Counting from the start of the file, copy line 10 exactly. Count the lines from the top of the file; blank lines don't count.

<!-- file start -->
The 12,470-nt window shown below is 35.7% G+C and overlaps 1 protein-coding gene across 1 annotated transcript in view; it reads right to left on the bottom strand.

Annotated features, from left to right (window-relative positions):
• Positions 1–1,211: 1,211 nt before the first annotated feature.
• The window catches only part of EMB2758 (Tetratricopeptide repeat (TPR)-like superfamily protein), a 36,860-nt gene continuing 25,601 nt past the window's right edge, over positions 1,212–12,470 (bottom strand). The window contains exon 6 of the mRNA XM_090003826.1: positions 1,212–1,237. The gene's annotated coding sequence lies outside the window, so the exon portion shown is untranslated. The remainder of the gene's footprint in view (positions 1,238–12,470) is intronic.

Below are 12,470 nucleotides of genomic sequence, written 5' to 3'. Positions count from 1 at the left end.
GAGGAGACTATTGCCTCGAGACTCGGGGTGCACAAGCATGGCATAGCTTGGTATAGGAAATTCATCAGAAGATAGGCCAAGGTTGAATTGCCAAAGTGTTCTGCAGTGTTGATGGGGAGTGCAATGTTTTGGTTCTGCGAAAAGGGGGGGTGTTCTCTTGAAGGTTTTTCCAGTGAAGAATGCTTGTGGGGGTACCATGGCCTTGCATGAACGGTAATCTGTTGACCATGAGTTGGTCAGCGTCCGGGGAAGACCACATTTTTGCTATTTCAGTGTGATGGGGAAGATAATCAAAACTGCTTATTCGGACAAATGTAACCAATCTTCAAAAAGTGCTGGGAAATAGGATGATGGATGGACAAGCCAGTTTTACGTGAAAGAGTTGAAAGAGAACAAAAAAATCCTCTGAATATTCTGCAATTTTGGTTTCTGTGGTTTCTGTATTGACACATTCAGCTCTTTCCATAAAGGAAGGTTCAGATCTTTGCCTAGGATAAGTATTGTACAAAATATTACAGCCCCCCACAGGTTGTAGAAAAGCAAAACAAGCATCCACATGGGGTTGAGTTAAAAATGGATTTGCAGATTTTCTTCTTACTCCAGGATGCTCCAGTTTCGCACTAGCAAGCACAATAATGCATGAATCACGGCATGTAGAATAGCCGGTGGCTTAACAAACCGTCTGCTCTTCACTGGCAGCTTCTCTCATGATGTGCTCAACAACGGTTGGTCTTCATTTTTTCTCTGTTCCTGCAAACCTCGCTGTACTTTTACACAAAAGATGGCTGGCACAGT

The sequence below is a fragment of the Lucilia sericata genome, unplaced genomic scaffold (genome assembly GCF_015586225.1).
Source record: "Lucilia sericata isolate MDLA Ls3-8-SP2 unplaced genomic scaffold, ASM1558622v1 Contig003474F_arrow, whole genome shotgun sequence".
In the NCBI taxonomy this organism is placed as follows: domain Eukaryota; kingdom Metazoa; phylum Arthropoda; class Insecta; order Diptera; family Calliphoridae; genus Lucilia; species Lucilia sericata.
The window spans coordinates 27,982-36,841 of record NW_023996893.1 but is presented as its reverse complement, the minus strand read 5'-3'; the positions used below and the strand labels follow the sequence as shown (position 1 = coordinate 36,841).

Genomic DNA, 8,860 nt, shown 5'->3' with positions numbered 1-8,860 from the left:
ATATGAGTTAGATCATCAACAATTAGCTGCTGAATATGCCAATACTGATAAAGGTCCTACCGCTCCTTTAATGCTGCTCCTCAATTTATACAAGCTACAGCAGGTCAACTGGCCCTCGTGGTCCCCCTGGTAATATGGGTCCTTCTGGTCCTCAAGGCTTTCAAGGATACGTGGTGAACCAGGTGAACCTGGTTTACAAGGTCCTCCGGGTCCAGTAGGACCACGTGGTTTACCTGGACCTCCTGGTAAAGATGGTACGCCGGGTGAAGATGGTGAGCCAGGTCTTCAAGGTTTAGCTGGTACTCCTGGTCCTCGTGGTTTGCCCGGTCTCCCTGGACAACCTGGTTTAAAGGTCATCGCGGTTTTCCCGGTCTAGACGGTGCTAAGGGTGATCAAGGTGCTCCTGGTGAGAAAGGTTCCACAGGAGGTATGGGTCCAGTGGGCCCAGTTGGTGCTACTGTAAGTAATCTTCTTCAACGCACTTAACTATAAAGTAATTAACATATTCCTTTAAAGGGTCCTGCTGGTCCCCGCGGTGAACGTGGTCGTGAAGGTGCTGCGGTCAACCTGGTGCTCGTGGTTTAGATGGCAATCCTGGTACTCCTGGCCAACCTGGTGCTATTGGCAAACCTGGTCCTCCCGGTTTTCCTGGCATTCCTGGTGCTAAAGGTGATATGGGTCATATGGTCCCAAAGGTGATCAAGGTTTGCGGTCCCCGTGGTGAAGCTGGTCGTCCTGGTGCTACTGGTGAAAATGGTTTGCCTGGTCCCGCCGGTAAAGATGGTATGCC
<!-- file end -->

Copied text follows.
The window spans coordinates 27,982-36,841 of record NW_023996893.1 but is presented as its reverse complement, the minus strand read 5'-3'; the positions used below and the strand labels follow the sequence as shown (position 1 = coordinate 36,841).